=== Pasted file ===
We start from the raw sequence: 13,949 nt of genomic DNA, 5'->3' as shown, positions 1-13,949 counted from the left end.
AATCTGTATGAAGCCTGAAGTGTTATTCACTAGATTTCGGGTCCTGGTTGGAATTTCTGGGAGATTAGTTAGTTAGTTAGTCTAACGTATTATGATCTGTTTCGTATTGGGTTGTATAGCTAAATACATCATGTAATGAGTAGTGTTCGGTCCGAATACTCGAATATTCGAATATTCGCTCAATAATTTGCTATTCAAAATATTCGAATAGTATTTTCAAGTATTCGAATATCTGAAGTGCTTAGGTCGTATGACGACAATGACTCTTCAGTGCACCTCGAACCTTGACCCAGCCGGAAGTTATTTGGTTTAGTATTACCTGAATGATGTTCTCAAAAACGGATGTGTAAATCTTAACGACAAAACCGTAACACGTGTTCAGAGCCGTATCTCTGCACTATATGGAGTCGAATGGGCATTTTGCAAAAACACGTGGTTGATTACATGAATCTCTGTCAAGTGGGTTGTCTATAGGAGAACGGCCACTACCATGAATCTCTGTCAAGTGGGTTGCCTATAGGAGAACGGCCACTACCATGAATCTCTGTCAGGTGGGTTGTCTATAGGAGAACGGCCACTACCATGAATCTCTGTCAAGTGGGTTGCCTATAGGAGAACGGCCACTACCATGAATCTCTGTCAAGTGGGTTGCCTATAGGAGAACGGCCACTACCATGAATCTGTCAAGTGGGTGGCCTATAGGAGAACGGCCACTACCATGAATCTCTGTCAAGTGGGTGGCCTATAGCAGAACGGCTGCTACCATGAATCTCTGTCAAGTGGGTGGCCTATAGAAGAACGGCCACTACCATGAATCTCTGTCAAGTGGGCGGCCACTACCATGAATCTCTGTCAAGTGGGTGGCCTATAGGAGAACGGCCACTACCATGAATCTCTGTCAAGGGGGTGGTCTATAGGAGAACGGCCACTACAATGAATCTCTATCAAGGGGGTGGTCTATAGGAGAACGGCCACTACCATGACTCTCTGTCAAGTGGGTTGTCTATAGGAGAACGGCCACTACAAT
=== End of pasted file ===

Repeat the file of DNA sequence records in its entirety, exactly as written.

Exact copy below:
We start from the raw sequence: 13,949 nt of genomic DNA, 5'->3' as shown, positions 1-13,949 counted from the left end.
AATCTGTATGAAGCCTGAAGTGTTATTCACTAGATTTCGGGTCCTGGTTGGAATTTCTGGGAGATTAGTTAGTTAGTTAGTCTAACGTATTATGATCTGTTTCGTATTGGGTTGTATAGCTAAATACATCATGTAATGAGTAGTGTTCGGTCCGAATACTCGAATATTCGAATATTCGCTCAATAATTTGCTATTCAAAATATTCGAATAGTATTTTCAAGTATTCGAATATCTGAAGTGCTTAGGTCGTATGACGACAATGACTCTTCAGTGCACCTCGAACCTTGACCCAGCCGGAAGTTATTTGGTTTAGTATTACCTGAATGATGTTCTCAAAAACGGATGTGTAAATCTTAACGACAAAACCGTAACACGTGTTCAGAGCCGTATCTCTGCACTATATGGAGTCGAATGGGCATTTTGCAAAAACACGTGGTTGATTACATGAATCTCTGTCAAGTGGGTTGTCTATAGGAGAACGGCCACTACCATGAATCTCTGTCAAGTGGGTTGCCTATAGGAGAACGGCCACTACCATGAATCTCTGTCAGGTGGGTTGTCTATAGGAGAACGGCCACTACCATGAATCTCTGTCAAGTGGGTTGCCTATAGGAGAACGGCCACTACCATGAATCTCTGTCAAGTGGGTTGCCTATAGGAGAACGGCCACTACCATGAATCTGTCAAGTGGGTGGCCTATAGGAGAACGGCCACTACCATGAATCTCTGTCAAGTGGGTGGCCTATAGCAGAACGGCTGCTACCATGAATCTCTGTCAAGTGGGTGGCCTATAGAAGAACGGCCACTACCATGAATCTCTGTCAAGTGGGCGGCCACTACCATGAATCTCTGTCAAGTGGGTGGCCTATAGGAGAACGGCCACTACCATGAATCTCTGTCAAGGGGGTGGTCTATAGGAGAACGGCCACTACAATGAATCTCTATCAAGGGGGTGGTCTATAGGAGAACGGCCACTACCATGACTCTCTGTCAAGTGGGTTGTCTATAGGAGAACGGCCACTACAAT